A conversation for clarity, a revolution for justice

On Mar. 7 in the United States, and on Mar. 8 in the United Kingdom, millions of people sat glued to their television screens. At this point, I am certain that many of you know exactly what I am talking about, even if you were not one of those viewers: I am talking about Oprah’s interview with Meghan Markle and Prince Harry.  

The couple has faced harsh criticism from the media throughout their relationship, but this interview with Oprah was a chance to clarify their side of the story. Although the claims made were controversial and many have questioned their accuracy, many were not surprised by the racism and seemingly immoral system of the British Monarchy that Meghan Markle and Prince Harry claim to have faced. 

“In those months when I was pregnant, all around this same time, so we have in tandem the conversation of he won’t be given security, he’s not going to be given a title and also concerns and conversations about how dark his skin might be when he is born,” said Meghan Markle in response to Oprah’s question of whether or not race was a factor in the treatment of their first child. 

This reality has exposed the truth behind the institution of the British Monarchy. On top of the blatant racism of the media, highlighted by the difference in stories written about Meghan Markle and Kate Middleton, the monarchy itself seems to have a lot of work to do when it comes to racism. 

“I went to the institution, and I said that I needed to go somewhere to get help, I said that I never felt this way before and I need to go somewhere, and I was told that I couldn’t, that it wouldn’t be good for the institution,” continued Markle, speaking about her mental health following the constant criticism from the press. 

Less than 40 minutes into the interview, and already there was so much to unpack from Markles’ allegations. Not only did the monarchy contribute to racist sentiments and not protect Markle from the racist and sexist comments that the media was spewing, but the institution also valued appearances over her mental health, which was degrading as a result of that constant ridicule.  

“I’ve spent many years doing the work and doing my own learning, but my upbringing in the system in which I’ve been brought up in and what I’ve been exposed to — I wasn’t aware of it to start with. But, my God it doesn’t take very long to suddenly become aware of it,” said Prince Harry when asked if he had considered the fact that Meghan Markle is of mixed race. 

That point is certainly an important one, and I think for many of us here at Masuk it is one that must be explored. Growing up in a sheltered environment does not allow one to truly understand the difficulties that other communities face. 

Racism has existed in our world for millennia, and unfortunately the challenges that Meghan Markle and Prince Harry have undergone as a result of it are not surprising. But, in the future they must be eliminated. “Doing the work,” as Prince Harry says, to learn about racism in our world and what we can do to change it is something that everyone must do.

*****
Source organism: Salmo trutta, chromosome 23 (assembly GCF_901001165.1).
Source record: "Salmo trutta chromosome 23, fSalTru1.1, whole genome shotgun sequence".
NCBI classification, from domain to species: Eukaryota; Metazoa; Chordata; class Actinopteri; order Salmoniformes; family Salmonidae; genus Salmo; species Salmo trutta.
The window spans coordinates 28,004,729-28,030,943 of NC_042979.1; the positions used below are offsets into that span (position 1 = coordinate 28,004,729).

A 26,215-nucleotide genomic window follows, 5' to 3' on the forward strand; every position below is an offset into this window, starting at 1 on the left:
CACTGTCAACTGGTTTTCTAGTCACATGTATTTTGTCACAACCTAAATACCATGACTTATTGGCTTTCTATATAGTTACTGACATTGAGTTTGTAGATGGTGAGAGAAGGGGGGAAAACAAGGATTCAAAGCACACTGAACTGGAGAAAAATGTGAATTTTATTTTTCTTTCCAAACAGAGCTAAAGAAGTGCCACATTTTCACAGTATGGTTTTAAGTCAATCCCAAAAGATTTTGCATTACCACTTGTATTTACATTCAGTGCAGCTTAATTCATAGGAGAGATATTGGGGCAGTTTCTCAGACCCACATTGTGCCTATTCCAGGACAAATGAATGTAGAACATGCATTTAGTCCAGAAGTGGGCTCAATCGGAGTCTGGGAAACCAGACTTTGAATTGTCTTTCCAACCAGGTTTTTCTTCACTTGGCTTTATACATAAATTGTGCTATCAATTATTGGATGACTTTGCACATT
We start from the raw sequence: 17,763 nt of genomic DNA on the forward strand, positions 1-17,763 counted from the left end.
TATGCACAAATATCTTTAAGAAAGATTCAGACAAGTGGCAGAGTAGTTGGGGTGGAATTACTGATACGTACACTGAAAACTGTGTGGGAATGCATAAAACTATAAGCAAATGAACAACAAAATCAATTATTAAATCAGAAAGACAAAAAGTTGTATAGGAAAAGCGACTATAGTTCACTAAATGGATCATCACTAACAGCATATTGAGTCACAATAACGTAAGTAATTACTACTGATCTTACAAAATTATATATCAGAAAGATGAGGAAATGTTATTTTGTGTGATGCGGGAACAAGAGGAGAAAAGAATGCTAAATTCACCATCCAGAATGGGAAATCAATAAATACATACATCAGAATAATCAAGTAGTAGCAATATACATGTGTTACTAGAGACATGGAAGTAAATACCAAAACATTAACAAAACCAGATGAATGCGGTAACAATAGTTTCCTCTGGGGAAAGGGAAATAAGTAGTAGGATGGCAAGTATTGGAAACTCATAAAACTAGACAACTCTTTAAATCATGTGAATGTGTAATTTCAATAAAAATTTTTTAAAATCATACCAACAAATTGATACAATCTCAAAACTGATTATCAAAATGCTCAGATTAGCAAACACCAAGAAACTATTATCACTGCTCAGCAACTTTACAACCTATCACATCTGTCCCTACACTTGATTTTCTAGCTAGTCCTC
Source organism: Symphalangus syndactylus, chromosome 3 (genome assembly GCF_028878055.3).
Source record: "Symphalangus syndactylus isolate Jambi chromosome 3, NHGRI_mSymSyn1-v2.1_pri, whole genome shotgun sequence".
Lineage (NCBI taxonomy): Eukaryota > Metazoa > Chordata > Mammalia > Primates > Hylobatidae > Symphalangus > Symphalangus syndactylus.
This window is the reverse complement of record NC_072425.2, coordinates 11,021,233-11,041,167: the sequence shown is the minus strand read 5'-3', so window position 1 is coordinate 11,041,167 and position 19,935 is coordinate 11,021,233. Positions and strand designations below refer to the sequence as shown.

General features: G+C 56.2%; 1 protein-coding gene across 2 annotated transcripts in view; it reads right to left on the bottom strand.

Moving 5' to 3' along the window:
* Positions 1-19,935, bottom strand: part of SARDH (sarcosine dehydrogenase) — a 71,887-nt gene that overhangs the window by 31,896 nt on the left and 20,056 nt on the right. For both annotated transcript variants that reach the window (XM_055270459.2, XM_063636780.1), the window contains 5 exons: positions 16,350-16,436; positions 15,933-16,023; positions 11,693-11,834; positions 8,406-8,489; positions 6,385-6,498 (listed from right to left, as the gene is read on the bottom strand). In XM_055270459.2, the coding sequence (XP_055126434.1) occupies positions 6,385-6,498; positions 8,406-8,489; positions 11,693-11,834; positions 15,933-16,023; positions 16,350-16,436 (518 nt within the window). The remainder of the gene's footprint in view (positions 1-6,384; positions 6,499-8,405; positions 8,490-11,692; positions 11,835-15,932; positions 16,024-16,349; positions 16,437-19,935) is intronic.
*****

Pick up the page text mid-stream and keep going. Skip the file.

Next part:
“The Commonwealth is a huge part of the monarchy, and I lived in Canada which is a Commonwealth country for seven years,” continued Markle. “But, it wasn’t until Harry and I were together that we started to travel through the Commonwealth, I would say 60 to 70 percent of which is people of color. And, growing up as a woman of color, as a little girl of color, I know how important representation is. I know how you want to see someone who looks like you in certain positions. Even Archie, we read these books and there’s this one line that goes ‘If you see it you can be it,’ and he goes ‘You can be it!’ And I think about that so often, especially in the context of these young girls but even grown women and men who, when I would meet them in our time in the Commonwealth, how much it meant to them to be able to see someone who looks like them in this position. And I could never understand how it wouldn’t be seen as an added benefit and a reflection of the world today. At all times, but especially right now, to go how inclusive is that, that you can see someone who looks like you in this family, much less one who’s born into it.” 

Representation should be regarded as progress, not a threat, and the fact that that even needs to be said speaks volumes to how much still needs to be fixed. During this rekindled Civil Rights Movement, we have the power and the motivation to reform our society for the better. We certainly do not need any more evidence that racism is a continuing issue, so the only question that remains is if you want to be a bystander to inequality, or a part of the revolution for justice.

Image Credit: Google

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